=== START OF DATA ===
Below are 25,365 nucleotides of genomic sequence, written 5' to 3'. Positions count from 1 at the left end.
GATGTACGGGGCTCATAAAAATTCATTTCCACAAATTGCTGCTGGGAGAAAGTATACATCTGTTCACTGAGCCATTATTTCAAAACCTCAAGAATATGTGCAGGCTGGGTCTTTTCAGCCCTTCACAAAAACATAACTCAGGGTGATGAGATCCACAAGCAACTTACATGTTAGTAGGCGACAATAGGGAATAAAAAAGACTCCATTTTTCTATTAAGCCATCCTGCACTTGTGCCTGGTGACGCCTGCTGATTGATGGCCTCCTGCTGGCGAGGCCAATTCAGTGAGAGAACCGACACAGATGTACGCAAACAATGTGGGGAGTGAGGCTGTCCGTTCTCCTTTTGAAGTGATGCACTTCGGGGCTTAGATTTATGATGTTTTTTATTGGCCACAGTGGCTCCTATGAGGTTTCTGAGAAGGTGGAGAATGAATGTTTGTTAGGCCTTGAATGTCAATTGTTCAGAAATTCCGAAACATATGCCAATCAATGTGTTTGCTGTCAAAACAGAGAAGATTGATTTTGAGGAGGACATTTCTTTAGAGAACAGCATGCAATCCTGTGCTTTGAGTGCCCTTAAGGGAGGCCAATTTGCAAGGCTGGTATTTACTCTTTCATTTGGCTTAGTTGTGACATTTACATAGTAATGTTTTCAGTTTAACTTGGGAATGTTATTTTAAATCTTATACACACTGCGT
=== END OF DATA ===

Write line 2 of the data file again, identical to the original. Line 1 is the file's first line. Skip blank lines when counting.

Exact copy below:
GATGTACGGGGCTCATAAAAATTCATTTCCACAAATTGCTGCTGGGAGAAAGTATACATCTGTTCACTGAGCCATTATTTCAAAACCTCAAGAATATGTGCAGGCTGGGTCTTTTCAGCCCTTCACAAAAACATAACTCAGGGTGATGAGATCCACAAGCAACTTACATGTTAGTAGGCGACAATAGGGAATAAAAAAGACTCCATTTTTCTATTAAGCCATCCTGCACTTGTGCCTGGTGACGCCTGCTGATTGATGGCCTCCTGCTGGCGAGGCCAATTCAGTGAGAGAACCGACACAGATGTACGCAAACAATGTGGGGAGTGAGGCTGTCCGTTCTCCTTTTGAAGTGATGCACTTCGGGGCTTAGATTTATGATGTTTTTTATTGGCCACAGTGGCTCCTATGAGGTTTCTGAGAAGGTGGAGAATGAATGTTTGTTAGGCCTTGAATGTCAATTGTTCAGAAATTCCGAAACATATGCCAATCAATGTGTTTGCTGTCAAAACAGAGAAGATTGATTTTGAGGAGGACATTTCTTTAGAGAACAGCATGCAATCCTGTGCTTTGAGTGCCCTTAAGGGAGGCCAATTTGCAAGGCTGGTATTTACTCTTTCATTTGGCTTAGTTGTGACATTTACATAGTAATGTTTTCAGTTTAACTTGGGAATGTTATTTTAAATCTTATACACACTGCGT